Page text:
A 5.8-magnitude earthquake based in Virginia sent tremors from the nation’s capital to New York City and New England Tuesday afternoon, officials said.
Buildings throughout major metropolitan centers in the northeast were evacuated after the quake, and tremors were felt as far north as Bath, Maine., and as far south as Hampstead, North Carolina, with some limited reports of damage reported near the quake’s epicenter in Virginia, where a nearby nuclear power plant was taken offline. Amtrak trains were temporarily halted, and cellphone service was disrupted as calls flooded cellular systems.
While there were only limited reports of damage, the breadth of the quake rattled nerves along the Northeast. The streets of downtown
Washington filled with thousands of people on Tuesday afternoon as buildings from the Capitol to the White House were evacuated the 1:51 p.m. quake, which lasted by varying accounts anywhere from 20 to 30 seconds.
Dr. Arthur Lerner-Lam, head of Columbia University’s Lamont-Doherty Division of Seismology, said the earthquake occurred in a part of Central Virginia that is known as an area of geologically old faults, created several hundred million years ago when the Appalachian Mountains were forming. The area has frequent small earthquakes; the largest previously recorded was one of magnitude 4.8 in 1875.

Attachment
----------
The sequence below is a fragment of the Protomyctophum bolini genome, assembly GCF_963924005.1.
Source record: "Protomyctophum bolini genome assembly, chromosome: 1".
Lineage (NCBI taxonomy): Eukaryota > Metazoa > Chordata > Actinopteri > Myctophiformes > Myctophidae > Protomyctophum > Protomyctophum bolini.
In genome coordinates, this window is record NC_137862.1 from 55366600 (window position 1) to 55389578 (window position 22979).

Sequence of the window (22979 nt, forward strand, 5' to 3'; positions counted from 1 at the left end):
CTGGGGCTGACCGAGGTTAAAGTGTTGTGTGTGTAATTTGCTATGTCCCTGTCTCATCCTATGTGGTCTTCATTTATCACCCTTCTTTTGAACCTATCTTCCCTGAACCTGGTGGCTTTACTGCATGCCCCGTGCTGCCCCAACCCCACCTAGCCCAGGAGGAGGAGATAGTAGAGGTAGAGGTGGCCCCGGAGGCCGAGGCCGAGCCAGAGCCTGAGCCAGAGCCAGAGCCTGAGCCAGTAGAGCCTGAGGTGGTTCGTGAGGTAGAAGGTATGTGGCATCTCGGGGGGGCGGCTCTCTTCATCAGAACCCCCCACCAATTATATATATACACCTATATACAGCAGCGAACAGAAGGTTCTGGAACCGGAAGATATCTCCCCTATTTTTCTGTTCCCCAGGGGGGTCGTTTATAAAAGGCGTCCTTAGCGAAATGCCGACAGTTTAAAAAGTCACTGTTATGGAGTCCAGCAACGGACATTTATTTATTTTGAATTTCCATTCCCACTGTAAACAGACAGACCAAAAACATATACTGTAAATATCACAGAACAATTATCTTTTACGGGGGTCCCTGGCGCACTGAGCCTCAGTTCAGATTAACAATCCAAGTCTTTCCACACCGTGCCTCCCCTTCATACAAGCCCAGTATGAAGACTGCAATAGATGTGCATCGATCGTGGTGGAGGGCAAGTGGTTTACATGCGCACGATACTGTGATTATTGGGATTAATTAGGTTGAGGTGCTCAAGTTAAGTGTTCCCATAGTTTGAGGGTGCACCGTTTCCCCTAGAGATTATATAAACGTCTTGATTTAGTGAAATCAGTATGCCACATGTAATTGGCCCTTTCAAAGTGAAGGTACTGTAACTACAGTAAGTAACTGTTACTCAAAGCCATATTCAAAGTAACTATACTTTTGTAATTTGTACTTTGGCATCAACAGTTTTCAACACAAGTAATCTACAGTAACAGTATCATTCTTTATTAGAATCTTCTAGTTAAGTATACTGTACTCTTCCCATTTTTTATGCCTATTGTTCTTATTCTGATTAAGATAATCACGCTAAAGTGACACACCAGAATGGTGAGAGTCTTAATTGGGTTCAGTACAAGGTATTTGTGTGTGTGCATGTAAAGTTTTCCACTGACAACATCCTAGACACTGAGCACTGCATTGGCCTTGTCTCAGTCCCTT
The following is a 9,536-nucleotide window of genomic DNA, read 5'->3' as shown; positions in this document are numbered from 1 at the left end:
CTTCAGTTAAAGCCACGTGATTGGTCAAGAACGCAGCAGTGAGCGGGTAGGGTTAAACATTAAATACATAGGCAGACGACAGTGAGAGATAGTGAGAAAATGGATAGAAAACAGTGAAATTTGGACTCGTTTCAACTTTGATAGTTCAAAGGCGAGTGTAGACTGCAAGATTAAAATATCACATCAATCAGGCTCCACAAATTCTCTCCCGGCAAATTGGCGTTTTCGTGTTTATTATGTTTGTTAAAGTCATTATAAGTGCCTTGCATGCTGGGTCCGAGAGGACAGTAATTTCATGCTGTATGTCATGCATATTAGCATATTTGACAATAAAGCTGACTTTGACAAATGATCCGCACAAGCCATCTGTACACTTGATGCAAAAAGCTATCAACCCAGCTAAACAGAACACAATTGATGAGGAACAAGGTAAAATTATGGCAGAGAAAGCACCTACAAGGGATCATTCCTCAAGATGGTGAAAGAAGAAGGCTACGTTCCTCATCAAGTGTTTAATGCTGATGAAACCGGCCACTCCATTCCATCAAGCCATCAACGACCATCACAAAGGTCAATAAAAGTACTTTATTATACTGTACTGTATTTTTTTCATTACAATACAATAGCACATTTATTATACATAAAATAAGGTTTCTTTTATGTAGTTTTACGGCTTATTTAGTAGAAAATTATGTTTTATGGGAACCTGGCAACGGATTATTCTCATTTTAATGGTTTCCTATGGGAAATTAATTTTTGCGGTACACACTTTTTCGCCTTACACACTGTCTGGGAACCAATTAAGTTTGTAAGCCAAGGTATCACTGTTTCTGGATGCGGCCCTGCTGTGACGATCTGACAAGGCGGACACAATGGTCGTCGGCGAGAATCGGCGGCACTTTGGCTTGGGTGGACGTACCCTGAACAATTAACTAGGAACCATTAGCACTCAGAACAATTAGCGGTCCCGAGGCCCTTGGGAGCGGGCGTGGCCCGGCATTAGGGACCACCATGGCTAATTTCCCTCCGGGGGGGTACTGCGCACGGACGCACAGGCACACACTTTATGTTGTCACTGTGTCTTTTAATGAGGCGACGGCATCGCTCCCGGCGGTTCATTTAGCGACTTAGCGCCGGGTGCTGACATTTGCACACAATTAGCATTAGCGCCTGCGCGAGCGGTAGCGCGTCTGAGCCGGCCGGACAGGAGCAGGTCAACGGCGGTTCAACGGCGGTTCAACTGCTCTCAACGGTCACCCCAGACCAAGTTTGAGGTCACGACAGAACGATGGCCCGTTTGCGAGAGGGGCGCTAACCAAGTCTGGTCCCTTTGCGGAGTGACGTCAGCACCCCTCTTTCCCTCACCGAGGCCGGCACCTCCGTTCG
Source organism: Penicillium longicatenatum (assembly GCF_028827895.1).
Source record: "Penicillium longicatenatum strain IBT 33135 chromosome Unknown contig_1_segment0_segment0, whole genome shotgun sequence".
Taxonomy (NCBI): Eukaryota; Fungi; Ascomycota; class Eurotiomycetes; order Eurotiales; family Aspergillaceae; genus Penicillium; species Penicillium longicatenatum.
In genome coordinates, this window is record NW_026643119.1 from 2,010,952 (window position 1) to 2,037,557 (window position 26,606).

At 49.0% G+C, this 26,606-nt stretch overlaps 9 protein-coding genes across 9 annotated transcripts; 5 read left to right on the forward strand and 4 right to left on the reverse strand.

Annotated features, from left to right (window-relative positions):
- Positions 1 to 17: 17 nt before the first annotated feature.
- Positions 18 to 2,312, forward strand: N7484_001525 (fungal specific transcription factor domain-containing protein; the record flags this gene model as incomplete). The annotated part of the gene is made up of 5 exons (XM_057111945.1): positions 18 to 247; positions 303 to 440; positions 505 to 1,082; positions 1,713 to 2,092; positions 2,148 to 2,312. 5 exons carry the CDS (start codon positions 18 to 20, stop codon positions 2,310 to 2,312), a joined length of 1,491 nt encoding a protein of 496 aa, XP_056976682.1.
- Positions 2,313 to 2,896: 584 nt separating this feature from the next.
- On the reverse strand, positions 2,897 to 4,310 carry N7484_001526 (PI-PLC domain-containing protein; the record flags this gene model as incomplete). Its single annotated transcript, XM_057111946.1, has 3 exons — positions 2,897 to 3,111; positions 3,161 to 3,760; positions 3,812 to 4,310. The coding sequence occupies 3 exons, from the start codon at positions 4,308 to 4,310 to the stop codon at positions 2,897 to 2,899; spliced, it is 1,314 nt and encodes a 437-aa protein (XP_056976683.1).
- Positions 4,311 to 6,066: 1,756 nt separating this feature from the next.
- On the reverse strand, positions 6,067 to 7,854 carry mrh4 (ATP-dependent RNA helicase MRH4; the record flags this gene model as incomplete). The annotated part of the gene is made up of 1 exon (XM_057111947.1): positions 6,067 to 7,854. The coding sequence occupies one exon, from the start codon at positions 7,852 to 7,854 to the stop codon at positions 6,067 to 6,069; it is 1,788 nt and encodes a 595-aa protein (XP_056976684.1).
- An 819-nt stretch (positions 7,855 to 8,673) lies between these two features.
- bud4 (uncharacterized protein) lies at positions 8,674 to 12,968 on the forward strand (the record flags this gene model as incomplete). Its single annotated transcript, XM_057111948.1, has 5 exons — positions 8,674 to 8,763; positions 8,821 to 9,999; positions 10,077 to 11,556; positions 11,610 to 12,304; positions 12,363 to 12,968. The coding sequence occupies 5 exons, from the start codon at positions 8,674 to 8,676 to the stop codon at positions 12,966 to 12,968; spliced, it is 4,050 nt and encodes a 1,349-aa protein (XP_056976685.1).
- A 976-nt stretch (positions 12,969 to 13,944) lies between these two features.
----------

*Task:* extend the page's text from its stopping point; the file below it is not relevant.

“We do expect earthquakes to occur here,” he said. “Not as frequently as in California, but this is not a surprise.” He described the Central Virginia earthquakes as “kind of a randomized reactivation of these geologically old structures” as opposed to the tremors that occur along an active fault such as the San Andreas in California.
In Mineral, Va., a town about of about 500 people located four miles from the quake’s center, residents reported extensive damage to items inside homes. China shattered and pictures fell off walls. The Virginia epicenter was just miles from a decades-old nuclear power plant, the North Anna, operated by Dominion Power in Richmond, where two reactors were taken offline, although there were no reports of damage there.